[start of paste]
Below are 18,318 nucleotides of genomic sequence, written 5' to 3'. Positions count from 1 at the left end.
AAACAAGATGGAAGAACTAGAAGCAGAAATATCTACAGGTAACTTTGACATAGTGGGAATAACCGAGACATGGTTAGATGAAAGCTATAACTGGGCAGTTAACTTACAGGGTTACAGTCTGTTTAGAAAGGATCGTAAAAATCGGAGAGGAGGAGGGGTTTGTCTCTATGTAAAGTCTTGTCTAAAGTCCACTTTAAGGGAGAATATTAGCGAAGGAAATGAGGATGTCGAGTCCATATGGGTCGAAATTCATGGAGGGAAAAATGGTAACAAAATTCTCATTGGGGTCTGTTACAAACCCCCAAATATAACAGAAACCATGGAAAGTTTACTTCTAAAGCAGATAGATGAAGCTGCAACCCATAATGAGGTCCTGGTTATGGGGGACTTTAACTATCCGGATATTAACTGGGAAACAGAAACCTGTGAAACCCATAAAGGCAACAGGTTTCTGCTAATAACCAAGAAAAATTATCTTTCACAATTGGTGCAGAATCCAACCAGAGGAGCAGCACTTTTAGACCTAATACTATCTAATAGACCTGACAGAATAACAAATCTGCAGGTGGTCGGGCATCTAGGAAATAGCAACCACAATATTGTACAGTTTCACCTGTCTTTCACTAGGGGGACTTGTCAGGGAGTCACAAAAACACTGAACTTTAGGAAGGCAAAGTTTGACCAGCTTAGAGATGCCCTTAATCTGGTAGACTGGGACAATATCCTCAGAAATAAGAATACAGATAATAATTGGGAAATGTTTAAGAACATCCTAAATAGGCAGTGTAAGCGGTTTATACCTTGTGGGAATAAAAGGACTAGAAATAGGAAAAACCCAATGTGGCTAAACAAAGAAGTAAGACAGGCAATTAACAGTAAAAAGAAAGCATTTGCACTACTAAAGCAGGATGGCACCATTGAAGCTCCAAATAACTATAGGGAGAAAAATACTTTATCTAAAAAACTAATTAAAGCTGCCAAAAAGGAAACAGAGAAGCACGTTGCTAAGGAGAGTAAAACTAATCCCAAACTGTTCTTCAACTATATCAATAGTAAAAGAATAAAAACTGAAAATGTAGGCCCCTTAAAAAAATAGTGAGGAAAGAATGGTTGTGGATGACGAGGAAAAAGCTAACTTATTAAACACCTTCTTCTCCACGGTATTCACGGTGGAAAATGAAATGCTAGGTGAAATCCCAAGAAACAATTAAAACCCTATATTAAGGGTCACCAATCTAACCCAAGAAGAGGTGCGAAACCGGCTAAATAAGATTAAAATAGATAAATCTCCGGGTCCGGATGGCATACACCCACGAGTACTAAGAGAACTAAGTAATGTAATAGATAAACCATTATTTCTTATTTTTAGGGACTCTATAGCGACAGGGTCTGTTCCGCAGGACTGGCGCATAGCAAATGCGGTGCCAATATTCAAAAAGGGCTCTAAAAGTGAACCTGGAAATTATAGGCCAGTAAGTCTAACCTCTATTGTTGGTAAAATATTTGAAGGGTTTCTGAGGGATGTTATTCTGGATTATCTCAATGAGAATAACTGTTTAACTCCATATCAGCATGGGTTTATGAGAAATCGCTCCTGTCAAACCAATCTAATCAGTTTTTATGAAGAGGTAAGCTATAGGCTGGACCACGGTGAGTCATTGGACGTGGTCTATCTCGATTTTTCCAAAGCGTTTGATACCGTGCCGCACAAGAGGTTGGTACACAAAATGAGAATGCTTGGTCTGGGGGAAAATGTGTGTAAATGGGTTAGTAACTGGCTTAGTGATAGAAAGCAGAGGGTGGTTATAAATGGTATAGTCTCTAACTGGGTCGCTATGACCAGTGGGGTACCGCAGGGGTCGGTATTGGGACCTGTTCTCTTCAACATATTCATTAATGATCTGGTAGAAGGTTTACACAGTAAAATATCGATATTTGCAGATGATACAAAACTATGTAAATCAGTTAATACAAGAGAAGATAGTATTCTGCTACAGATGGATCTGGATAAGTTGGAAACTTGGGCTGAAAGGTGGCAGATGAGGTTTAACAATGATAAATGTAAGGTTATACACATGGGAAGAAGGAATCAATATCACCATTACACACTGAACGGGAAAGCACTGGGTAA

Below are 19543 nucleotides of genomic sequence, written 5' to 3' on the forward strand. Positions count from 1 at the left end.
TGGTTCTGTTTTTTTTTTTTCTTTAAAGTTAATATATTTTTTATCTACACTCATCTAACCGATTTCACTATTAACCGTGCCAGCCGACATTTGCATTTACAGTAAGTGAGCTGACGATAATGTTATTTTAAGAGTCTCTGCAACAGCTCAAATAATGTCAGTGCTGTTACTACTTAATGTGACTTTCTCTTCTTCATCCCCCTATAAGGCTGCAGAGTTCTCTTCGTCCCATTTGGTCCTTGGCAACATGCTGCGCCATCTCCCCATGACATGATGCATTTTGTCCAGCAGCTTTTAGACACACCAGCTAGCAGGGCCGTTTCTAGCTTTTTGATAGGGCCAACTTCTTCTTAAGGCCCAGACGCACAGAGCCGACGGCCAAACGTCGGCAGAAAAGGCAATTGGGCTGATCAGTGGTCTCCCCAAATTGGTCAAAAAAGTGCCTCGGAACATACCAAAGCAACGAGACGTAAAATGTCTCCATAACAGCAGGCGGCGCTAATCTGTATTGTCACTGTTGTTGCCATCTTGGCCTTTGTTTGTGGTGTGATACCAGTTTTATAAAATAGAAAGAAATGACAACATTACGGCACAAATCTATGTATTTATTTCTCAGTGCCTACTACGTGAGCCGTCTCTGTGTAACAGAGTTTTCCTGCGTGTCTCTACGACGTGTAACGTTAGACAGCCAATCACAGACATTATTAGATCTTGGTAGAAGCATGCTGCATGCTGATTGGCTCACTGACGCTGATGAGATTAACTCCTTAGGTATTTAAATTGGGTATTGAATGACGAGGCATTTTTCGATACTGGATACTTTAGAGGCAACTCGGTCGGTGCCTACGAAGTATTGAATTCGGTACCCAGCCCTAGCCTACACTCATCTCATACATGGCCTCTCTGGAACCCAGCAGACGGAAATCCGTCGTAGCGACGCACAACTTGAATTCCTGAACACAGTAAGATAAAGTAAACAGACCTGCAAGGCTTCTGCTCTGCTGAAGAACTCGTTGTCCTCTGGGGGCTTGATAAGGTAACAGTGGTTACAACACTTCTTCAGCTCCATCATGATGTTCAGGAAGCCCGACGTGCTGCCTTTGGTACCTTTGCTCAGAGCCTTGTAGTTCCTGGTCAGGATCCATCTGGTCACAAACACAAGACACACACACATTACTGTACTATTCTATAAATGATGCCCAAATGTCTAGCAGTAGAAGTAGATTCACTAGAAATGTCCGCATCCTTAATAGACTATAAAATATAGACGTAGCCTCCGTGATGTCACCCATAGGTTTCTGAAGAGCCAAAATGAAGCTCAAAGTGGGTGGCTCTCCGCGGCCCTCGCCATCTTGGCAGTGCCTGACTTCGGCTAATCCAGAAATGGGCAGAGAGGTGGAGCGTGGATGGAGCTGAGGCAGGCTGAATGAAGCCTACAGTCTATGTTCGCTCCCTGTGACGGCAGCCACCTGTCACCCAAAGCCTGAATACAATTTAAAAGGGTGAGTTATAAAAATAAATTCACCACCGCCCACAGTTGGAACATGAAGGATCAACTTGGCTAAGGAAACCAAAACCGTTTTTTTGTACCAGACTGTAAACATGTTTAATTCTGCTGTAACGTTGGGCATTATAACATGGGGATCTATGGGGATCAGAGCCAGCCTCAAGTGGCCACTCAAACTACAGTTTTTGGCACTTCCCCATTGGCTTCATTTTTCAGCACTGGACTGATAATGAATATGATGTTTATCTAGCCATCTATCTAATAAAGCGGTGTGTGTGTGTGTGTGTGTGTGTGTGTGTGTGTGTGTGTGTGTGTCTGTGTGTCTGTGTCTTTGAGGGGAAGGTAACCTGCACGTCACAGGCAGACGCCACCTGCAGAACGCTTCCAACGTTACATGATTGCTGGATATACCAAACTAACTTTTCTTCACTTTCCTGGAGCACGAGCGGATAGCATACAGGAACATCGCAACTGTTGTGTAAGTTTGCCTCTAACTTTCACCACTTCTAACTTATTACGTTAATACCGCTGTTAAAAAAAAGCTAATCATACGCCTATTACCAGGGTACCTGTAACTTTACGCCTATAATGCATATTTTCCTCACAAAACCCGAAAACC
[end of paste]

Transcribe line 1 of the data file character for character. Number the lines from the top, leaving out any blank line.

Below are 18,318 nucleotides of genomic sequence, written 5' to 3'. Positions count from 1 at the left end.